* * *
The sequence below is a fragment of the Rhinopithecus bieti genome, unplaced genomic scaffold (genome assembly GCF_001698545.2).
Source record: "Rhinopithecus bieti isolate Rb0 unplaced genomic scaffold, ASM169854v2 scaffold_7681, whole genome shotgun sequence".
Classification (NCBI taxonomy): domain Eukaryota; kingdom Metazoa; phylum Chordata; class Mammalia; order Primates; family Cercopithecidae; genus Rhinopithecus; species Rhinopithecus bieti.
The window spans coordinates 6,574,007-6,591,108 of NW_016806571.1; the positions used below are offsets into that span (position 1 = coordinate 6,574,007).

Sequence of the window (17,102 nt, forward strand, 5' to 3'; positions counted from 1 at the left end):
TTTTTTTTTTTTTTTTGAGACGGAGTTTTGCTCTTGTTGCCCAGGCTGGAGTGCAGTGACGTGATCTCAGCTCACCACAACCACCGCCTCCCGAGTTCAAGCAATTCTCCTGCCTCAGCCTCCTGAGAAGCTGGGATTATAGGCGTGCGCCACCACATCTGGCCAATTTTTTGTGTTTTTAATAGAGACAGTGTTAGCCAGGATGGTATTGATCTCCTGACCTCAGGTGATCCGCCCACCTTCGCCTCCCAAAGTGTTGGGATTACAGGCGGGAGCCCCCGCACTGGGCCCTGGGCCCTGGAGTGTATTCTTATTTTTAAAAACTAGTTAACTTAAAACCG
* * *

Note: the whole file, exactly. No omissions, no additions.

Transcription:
The sequence below is a fragment of the Rhinopithecus bieti genome, unplaced genomic scaffold (genome assembly GCF_001698545.2).
Source record: "Rhinopithecus bieti isolate Rb0 unplaced genomic scaffold, ASM169854v2 scaffold_7681, whole genome shotgun sequence".
Classification (NCBI taxonomy): domain Eukaryota; kingdom Metazoa; phylum Chordata; class Mammalia; order Primates; family Cercopithecidae; genus Rhinopithecus; species Rhinopithecus bieti.
The window spans coordinates 6,574,007-6,591,108 of NW_016806571.1; the positions used below are offsets into that span (position 1 = coordinate 6,574,007).

Sequence of the window (17,102 nt, forward strand, 5' to 3'; positions counted from 1 at the left end):
TTTTTTTTTTTTTTTTGAGACGGAGTTTTGCTCTTGTTGCCCAGGCTGGAGTGCAGTGACGTGATCTCAGCTCACCACAACCACCGCCTCCCGAGTTCAAGCAATTCTCCTGCCTCAGCCTCCTGAGAAGCTGGGATTATAGGCGTGCGCCACCACATCTGGCCAATTTTTTGTGTTTTTAATAGAGACAGTGTTAGCCAGGATGGTATTGATCTCCTGACCTCAGGTGATCCGCCCACCTTCGCCTCCCAAAGTGTTGGGATTACAGGCGGGAGCCCCCGCACTGGGCCCTGGGCCCTGGAGTGTATTCTTATTTTTAAAAACTAGTTAACTTAAAACCG